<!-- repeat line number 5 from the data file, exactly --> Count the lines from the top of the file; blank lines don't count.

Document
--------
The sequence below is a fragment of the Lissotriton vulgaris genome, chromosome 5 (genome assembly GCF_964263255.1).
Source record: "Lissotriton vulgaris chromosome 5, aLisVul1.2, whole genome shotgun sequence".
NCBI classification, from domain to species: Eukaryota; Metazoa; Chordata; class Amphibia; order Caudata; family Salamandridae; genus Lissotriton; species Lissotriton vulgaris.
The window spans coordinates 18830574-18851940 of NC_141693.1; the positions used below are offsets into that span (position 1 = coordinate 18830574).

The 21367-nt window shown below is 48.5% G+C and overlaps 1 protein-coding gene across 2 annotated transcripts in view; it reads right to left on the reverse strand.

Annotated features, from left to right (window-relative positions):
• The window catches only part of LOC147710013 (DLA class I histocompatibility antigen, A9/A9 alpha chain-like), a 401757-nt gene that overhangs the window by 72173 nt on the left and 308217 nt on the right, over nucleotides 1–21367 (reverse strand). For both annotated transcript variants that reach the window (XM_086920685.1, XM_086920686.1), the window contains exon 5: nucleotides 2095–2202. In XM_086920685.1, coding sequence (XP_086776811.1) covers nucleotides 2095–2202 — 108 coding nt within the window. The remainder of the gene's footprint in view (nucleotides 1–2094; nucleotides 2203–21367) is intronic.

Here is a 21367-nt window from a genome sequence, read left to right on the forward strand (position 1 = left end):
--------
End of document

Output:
The 21367-nt window shown below is 48.5% G+C and overlaps 1 protein-coding gene across 2 annotated transcripts in view; it reads right to left on the reverse strand.